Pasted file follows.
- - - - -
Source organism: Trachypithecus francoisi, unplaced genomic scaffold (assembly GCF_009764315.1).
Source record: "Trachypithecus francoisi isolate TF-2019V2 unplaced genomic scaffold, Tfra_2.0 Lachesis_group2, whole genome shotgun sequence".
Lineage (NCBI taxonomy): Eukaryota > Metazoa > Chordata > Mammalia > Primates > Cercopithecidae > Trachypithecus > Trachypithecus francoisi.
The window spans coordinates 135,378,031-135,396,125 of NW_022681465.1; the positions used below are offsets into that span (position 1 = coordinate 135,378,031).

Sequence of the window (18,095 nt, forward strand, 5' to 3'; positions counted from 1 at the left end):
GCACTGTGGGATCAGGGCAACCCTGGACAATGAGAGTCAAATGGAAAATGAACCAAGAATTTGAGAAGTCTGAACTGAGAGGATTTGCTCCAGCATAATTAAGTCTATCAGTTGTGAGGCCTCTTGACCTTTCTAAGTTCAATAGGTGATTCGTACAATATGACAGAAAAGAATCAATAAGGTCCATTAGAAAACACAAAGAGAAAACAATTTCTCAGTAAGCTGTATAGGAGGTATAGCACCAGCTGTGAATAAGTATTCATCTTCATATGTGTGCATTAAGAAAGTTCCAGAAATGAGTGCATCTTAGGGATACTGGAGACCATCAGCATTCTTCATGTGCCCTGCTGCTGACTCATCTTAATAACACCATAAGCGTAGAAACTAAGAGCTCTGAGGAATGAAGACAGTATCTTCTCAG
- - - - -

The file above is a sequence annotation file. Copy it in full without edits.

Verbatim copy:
Source organism: Trachypithecus francoisi, unplaced genomic scaffold (assembly GCF_009764315.1).
Source record: "Trachypithecus francoisi isolate TF-2019V2 unplaced genomic scaffold, Tfra_2.0 Lachesis_group2, whole genome shotgun sequence".
Lineage (NCBI taxonomy): Eukaryota > Metazoa > Chordata > Mammalia > Primates > Cercopithecidae > Trachypithecus > Trachypithecus francoisi.
The window spans coordinates 135,378,031-135,396,125 of NW_022681465.1; the positions used below are offsets into that span (position 1 = coordinate 135,378,031).

Sequence of the window (18,095 nt, forward strand, 5' to 3'; positions counted from 1 at the left end):
GCACTGTGGGATCAGGGCAACCCTGGACAATGAGAGTCAAATGGAAAATGAACCAAGAATTTGAGAAGTCTGAACTGAGAGGATTTGCTCCAGCATAATTAAGTCTATCAGTTGTGAGGCCTCTTGACCTTTCTAAGTTCAATAGGTGATTCGTACAATATGACAGAAAAGAATCAATAAGGTCCATTAGAAAACACAAAGAGAAAACAATTTCTCAGTAAGCTGTATAGGAGGTATAGCACCAGCTGTGAATAAGTATTCATCTTCATATGTGTGCATTAAGAAAGTTCCAGAAATGAGTGCATCTTAGGGATACTGGAGACCATCAGCATTCTTCATGTGCCCTGCTGCTGACTCATCTTAATAACACCATAAGCGTAGAAACTAAGAGCTCTGAGGAATGAAGACAGTATCTTCTCAG